Three Stories (and One Webcomic) About Jobs and Labor
Here are a few links to start off your Friday:
At the Chicago Tribune, a must-read longread by Christopher Borrelli about Othea Loggan, a 72-year-old man who’s still working the same pancake house busser job he got when he was 18:
He sits huddled in a booth, silent, then blurts: “Why do you want to ask about my working here? I come to work, who cares?” He says it gravely, and I recall he said the same thing eight years ago, when I first asked him about his job; he looked at me then with a guarded wariness, rolled his eyes and walked away. The next time I asked him, he said OK but he wanted to get paid, Michael Jordan didn’t do commercials for free, and only Walker Bros. would see any financial benefit here, so why should he talk? Which is right. Whenever I saw him after that, he softened, or recognized the oddness in his job. But he was never eager to share. If he smiled it was like you won something. (Keeping with Tribune policy, money was never promised or exchanged for his participation in this story.)
At The Nib, a webcomic by Tara Kurtzhals titled “Right to Work: Memoirs of a Former Grocery Store Employee.”
Business Insider takes an in-depth look at the lives of Amazon delivery drivers (hired through third-party delivery services, natch):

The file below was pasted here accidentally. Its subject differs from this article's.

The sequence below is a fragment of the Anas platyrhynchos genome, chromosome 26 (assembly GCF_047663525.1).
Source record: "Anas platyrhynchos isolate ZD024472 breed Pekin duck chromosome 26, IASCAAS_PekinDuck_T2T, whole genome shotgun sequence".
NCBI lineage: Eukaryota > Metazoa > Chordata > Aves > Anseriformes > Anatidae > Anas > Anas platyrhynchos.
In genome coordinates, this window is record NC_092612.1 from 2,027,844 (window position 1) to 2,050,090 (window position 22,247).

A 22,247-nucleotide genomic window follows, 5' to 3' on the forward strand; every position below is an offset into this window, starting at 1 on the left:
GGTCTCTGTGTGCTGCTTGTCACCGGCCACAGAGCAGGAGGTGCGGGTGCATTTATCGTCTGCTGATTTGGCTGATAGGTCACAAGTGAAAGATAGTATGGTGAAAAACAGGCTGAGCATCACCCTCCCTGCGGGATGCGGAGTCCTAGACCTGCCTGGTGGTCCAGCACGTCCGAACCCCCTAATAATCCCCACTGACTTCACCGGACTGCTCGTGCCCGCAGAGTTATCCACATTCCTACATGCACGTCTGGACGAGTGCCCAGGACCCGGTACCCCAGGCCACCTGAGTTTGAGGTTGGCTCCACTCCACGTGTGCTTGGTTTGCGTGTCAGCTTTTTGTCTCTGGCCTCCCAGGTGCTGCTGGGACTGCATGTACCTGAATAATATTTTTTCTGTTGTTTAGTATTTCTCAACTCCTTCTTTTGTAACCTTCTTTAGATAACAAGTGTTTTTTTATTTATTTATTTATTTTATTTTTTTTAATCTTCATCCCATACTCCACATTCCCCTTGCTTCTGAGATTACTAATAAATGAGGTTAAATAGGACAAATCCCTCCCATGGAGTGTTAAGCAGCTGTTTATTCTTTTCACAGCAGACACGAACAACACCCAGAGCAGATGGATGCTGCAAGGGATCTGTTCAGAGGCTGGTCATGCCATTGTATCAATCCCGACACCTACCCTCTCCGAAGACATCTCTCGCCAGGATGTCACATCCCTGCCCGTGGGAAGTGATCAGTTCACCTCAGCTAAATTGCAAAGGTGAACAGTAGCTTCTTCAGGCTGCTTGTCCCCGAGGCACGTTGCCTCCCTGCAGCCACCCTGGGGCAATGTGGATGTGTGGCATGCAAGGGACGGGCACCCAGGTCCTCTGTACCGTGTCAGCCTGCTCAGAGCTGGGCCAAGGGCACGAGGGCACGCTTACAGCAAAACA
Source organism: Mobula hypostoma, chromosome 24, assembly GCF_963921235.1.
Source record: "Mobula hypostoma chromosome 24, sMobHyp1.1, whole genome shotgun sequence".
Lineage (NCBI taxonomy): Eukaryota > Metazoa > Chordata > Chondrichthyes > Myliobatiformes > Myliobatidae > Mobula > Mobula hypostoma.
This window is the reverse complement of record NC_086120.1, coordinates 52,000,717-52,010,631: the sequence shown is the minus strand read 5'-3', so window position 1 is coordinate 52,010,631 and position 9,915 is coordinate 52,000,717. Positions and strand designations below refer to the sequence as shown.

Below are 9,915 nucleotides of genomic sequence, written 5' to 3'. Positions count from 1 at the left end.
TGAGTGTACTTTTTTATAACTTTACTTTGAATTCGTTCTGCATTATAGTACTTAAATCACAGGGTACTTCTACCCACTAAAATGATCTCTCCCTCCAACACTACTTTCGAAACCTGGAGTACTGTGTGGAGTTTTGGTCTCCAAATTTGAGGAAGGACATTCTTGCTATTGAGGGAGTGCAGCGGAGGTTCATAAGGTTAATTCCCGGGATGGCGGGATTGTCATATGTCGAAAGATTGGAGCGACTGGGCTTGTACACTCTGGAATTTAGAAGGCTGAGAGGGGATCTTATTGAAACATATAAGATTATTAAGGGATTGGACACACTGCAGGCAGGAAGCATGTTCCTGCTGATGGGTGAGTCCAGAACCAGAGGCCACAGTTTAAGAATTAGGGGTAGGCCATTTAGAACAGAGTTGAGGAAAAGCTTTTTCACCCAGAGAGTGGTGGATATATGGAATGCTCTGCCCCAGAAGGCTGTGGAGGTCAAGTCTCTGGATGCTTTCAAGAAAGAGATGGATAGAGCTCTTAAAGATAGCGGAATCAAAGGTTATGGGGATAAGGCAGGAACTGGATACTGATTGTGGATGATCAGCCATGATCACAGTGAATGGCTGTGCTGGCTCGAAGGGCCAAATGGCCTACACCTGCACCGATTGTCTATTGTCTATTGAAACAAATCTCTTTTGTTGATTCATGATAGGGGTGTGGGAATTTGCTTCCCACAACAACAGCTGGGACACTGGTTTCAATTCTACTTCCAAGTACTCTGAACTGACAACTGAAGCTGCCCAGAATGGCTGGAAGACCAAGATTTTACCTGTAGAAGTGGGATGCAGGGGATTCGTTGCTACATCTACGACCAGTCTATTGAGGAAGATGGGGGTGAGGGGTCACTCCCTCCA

In interviews over the course of eight months, drivers described a variety of alleged abuses, including lack of overtime pay, missing wages, intimidation, and favoritism. Drivers also described a physically demanding work environment in which, under strict time constraints, they felt pressured to drive at dangerously high speeds, blow stop signs, and skip meal and bathroom breaks.
And Ask a Manager’s Alison Green gives a reader advice on how to deal with a mandatory office feelings chart:
There’s a reason why I haven’t implemented Disqus’s new “Reactions” feature, which asks readers to choose an emoji to go along with (or in lieu of) their comment — and I hope y’all agree I made the right choice there.
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